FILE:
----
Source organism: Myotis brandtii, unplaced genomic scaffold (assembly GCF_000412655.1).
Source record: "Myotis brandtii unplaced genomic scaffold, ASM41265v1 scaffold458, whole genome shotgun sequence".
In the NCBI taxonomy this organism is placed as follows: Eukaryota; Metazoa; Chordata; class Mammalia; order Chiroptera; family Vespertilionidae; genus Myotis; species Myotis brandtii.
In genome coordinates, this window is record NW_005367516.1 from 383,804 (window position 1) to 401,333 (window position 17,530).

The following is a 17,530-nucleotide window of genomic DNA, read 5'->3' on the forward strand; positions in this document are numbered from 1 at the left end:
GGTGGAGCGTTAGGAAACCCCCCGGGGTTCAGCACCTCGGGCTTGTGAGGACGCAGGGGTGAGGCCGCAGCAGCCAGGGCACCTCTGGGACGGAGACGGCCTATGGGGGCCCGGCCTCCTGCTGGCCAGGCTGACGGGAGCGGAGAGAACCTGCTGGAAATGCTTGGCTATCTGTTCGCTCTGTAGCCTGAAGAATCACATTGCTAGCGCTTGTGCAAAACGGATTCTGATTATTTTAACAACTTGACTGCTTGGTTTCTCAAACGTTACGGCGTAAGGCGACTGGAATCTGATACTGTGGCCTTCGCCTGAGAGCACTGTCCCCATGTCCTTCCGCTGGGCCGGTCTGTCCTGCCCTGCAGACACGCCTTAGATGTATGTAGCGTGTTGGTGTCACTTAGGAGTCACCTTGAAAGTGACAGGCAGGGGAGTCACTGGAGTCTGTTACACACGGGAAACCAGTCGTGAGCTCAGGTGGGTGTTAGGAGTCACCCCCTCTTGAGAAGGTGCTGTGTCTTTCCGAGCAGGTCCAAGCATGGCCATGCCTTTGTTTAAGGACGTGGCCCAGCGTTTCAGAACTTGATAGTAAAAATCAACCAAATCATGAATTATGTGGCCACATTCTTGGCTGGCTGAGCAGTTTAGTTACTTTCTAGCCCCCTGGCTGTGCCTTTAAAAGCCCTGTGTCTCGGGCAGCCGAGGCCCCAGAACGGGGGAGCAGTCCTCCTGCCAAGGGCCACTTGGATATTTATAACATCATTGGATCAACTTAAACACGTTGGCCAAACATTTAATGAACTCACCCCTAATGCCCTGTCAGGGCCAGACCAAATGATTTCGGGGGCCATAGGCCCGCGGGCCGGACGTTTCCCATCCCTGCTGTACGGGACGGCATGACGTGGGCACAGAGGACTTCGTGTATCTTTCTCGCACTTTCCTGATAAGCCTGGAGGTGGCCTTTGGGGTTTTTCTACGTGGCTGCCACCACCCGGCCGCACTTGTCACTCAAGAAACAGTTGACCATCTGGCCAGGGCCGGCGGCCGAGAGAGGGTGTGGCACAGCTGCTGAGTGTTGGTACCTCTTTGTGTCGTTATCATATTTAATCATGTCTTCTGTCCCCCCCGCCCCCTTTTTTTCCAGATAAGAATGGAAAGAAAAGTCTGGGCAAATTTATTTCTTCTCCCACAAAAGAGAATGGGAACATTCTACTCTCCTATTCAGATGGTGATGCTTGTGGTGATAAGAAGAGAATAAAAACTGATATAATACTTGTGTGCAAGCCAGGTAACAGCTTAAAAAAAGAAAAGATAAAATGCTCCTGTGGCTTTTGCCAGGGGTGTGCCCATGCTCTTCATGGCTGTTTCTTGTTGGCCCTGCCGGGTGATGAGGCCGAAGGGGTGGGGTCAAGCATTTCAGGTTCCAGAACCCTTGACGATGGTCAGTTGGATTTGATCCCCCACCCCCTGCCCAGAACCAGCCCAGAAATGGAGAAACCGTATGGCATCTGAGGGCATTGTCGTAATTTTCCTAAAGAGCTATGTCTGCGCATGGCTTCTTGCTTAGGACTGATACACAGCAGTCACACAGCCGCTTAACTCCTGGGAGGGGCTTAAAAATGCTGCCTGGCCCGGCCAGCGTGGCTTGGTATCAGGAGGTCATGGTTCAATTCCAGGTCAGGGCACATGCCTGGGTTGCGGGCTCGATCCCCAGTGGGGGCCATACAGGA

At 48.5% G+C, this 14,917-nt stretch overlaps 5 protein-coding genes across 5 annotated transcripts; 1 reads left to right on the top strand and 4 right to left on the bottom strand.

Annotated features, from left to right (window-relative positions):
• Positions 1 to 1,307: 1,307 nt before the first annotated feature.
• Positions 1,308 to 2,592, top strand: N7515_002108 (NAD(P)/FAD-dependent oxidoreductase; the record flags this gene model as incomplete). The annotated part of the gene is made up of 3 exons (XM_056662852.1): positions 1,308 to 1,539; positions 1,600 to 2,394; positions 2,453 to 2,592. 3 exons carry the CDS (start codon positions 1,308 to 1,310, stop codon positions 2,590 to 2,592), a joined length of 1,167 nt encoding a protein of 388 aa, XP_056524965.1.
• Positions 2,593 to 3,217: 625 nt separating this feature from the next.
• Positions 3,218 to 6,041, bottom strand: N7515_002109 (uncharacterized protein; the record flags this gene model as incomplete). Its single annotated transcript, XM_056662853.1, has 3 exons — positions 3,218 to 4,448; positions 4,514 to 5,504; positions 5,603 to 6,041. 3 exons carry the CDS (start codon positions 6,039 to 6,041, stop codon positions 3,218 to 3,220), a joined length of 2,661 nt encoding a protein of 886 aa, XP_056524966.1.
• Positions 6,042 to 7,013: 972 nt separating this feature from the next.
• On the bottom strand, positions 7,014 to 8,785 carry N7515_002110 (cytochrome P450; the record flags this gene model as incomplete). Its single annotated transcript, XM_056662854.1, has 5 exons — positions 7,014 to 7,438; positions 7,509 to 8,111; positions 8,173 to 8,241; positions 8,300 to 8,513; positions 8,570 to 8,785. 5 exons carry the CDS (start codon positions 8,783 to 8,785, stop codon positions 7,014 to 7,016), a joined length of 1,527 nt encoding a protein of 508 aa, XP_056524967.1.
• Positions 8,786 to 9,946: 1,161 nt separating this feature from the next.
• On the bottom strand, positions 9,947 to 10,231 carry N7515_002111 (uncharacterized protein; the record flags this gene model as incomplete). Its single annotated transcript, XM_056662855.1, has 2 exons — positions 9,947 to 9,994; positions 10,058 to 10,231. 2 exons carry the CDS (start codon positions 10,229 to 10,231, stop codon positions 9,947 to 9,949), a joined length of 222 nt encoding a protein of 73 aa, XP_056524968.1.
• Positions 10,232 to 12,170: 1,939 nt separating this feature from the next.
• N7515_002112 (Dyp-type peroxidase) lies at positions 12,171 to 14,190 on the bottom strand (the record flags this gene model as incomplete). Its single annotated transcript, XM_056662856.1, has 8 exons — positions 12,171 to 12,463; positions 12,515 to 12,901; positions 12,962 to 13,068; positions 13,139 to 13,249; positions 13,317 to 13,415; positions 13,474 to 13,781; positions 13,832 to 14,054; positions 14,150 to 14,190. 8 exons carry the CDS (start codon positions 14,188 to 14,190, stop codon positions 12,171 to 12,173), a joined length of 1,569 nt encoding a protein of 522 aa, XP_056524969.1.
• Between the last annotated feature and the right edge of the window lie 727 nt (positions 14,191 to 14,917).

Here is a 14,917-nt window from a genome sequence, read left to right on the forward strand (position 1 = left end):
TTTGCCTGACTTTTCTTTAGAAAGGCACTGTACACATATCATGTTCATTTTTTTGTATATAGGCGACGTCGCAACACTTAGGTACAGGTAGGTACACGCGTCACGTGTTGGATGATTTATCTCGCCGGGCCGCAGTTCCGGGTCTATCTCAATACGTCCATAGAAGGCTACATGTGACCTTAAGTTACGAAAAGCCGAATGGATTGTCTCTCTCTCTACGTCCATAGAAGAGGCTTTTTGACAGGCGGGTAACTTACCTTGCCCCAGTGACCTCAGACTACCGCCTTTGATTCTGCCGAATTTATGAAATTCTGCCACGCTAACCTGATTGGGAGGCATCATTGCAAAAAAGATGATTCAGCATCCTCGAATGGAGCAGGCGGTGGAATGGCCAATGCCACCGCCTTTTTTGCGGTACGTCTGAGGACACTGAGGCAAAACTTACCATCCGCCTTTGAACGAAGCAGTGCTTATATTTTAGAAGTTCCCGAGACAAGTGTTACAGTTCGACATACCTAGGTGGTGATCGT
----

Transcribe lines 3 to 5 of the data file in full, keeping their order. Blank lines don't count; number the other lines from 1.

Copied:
In the NCBI taxonomy this organism is placed as follows: Eukaryota; Metazoa; Chordata; class Mammalia; order Chiroptera; family Vespertilionidae; genus Myotis; species Myotis brandtii.
In genome coordinates, this window is record NW_005367516.1 from 383,804 (window position 1) to 401,333 (window position 17,530).

The following is a 17,530-nucleotide window of genomic DNA, read 5'->3' on the forward strand; positions in this document are numbered from 1 at the left end: